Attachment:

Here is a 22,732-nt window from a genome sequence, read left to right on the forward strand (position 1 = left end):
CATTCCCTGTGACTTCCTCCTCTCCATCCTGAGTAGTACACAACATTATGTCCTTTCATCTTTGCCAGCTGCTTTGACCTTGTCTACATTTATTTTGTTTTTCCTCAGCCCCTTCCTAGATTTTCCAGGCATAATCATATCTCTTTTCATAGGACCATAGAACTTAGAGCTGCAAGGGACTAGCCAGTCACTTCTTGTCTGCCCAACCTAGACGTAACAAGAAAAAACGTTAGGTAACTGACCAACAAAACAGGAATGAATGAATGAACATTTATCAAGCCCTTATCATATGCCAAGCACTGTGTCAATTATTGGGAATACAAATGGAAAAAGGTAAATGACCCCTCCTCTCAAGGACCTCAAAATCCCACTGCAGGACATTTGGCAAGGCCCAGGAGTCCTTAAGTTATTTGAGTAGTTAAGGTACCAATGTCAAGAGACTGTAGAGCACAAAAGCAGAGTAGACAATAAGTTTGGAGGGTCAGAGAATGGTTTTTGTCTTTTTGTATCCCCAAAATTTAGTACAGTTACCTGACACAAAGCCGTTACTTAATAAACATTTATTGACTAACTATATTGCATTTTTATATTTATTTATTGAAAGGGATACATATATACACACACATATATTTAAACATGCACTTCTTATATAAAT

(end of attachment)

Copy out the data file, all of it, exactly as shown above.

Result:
Here is a 22,732-nt window from a genome sequence, read left to right on the forward strand (position 1 = left end):
CATTCCCTGTGACTTCCTCCTCTCCATCCTGAGTAGTACACAACATTATGTCCTTTCATCTTTGCCAGCTGCTTTGACCTTGTCTACATTTATTTTGTTTTTCCTCAGCCCCTTCCTAGATTTTCCAGGCATAATCATATCTCTTTTCATAGGACCATAGAACTTAGAGCTGCAAGGGACTAGCCAGTCACTTCTTGTCTGCCCAACCTAGACGTAACAAGAAAAAACGTTAGGTAACTGACCAACAAAACAGGAATGAATGAATGAACATTTATCAAGCCCTTATCATATGCCAAGCACTGTGTCAATTATTGGGAATACAAATGGAAAAAGGTAAATGACCCCTCCTCTCAAGGACCTCAAAATCCCACTGCAGGACATTTGGCAAGGCCCAGGAGTCCTTAAGTTATTTGAGTAGTTAAGGTACCAATGTCAAGAGACTGTAGAGCACAAAAGCAGAGTAGACAATAAGTTTGGAGGGTCAGAGAATGGTTTTTGTCTTTTTGTATCCCCAAAATTTAGTACAGTTACCTGACACAAAGCCGTTACTTAATAAACATTTATTGACTAACTATATTGCATTTTTATATTTATTTATTGAAAGGGATACATATATACACACACATATATTTAAACATGCACTTCTTATATAAAT